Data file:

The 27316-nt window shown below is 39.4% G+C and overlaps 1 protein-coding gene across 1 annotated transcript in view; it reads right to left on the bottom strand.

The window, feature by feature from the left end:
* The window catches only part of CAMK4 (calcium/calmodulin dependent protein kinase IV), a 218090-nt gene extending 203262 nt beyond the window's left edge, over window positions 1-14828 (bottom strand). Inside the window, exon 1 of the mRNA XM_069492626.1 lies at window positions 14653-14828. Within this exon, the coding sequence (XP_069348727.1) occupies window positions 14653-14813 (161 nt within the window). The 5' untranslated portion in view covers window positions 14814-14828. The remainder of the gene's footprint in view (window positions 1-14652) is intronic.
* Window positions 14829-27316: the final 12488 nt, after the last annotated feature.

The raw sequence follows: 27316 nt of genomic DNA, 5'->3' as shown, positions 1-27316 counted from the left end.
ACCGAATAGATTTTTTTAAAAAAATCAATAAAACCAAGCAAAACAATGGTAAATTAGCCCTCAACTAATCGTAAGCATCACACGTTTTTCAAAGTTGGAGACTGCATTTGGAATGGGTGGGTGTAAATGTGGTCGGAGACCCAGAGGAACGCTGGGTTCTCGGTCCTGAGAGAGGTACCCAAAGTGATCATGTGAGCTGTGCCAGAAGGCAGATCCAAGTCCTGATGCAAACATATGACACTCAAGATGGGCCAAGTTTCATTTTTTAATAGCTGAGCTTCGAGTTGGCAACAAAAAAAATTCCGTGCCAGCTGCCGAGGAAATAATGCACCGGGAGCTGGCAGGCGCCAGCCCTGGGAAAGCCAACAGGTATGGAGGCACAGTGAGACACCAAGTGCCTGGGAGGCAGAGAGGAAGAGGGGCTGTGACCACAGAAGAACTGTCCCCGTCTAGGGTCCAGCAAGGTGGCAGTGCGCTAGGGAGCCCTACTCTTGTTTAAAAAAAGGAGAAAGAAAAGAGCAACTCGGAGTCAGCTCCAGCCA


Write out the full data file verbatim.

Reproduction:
The 27316-nt window shown below is 39.4% G+C and overlaps 1 protein-coding gene across 1 annotated transcript in view; it reads right to left on the bottom strand.

The window, feature by feature from the left end:
* The window catches only part of CAMK4 (calcium/calmodulin dependent protein kinase IV), a 218090-nt gene extending 203262 nt beyond the window's left edge, over window positions 1-14828 (bottom strand). Inside the window, exon 1 of the mRNA XM_069492626.1 lies at window positions 14653-14828. Within this exon, the coding sequence (XP_069348727.1) occupies window positions 14653-14813 (161 nt within the window). The 5' untranslated portion in view covers window positions 14814-14828. The remainder of the gene's footprint in view (window positions 1-14652) is intronic.
* Window positions 14829-27316: the final 12488 nt, after the last annotated feature.

The raw sequence follows: 27316 nt of genomic DNA, 5'->3' as shown, positions 1-27316 counted from the left end.
ACCGAATAGATTTTTTTAAAAAAATCAATAAAACCAAGCAAAACAATGGTAAATTAGCCCTCAACTAATCGTAAGCATCACACGTTTTTCAAAGTTGGAGACTGCATTTGGAATGGGTGGGTGTAAATGTGGTCGGAGACCCAGAGGAACGCTGGGTTCTCGGTCCTGAGAGAGGTACCCAAAGTGATCATGTGAGCTGTGCCAGAAGGCAGATCCAAGTCCTGATGCAAACATATGACACTCAAGATGGGCCAAGTTTCATTTTTTAATAGCTGAGCTTCGAGTTGGCAACAAAAAAAATTCCGTGCCAGCTGCCGAGGAAATAATGCACCGGGAGCTGGCAGGCGCCAGCCCTGGGAAAGCCAACAGGTATGGAGGCACAGTGAGACACCAAGTGCCTGGGAGGCAGAGAGGAAGAGGGGCTGTGACCACAGAAGAACTGTCCCCGTCTAGGGTCCAGCAAGGTGGCAGTGCGCTAGGGAGCCCTACTCTTGTTTAAAAAAAGGAGAAAGAAAAGAGCAACTCGGAGTCAGCTCCAGCCA